Well, consider the principle of libertarianism–individual autonomy. The individual is a sexless human, no? Freedom as libertarians understand it makes no sense if you think of women & children…

    I suggest you meet more libertarians.

    I would think that libertarians frown on laws that treat men and women differently- don’t they? If not you could say so unsnarkily.

    Okay, snark free: what sort of laws did you have in mind?

    FWIW, I think there should only be a handful of topics where a citizen’s sex should matter before the law — e.g., family court, rape laws, etc. — and I have no problem whatsoever with courts doing so in those cases. Seems dumb not to.

    • #41
  12. Ricochet Contributor
    Ricochet
    @TitusTechera

    Jojo:

    Tom Meyer, Ed.:

    Titus Techera:

    Well, consider the principle of libertarianism–individual autonomy. The individual is a sexless human, no? Freedom as libertarians understand it makes no sense if you think of women & children…

    I suggest you meet more libertarians.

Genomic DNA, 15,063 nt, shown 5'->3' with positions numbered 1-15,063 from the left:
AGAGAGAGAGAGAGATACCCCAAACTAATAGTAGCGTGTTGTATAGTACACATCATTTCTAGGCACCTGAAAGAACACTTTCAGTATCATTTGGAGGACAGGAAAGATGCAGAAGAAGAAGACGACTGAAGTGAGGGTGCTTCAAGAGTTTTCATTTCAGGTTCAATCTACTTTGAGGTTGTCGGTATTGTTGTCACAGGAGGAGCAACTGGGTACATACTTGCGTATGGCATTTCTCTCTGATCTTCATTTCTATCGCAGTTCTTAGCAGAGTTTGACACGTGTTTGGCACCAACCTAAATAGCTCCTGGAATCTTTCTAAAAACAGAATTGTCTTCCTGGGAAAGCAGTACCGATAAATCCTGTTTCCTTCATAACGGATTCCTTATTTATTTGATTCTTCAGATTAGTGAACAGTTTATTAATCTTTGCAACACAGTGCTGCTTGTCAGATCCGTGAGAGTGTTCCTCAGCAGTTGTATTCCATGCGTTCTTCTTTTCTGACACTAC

I would think that libertarians frown on laws that treat men and women differently- don’t they? If not you could say so unsnarkily.

    The man has a right as a free individual to snark, though.

    • #42
  13. Jojo Inactive
    Jojo
    @TheDowagerJojo

    Tom, you and your wife have genders that matter to you but they are necessarily completely irrelevant to your legal marriage, in a SSM state.  The state has decided that it does  not matter if the couple is one man and one woman, two men, or two women.  So although the participants are not genderless, the institution is genderless.  You each have many other qualities- weights, hair color, age, etc., which are irrelevant to the legal marriage.  (As long as the age is legal.)  Now gender is just like those.

    • #43
  14. Tom Meyer Contributor
    Tom Meyer
    @tommeyer

    Titus Techera: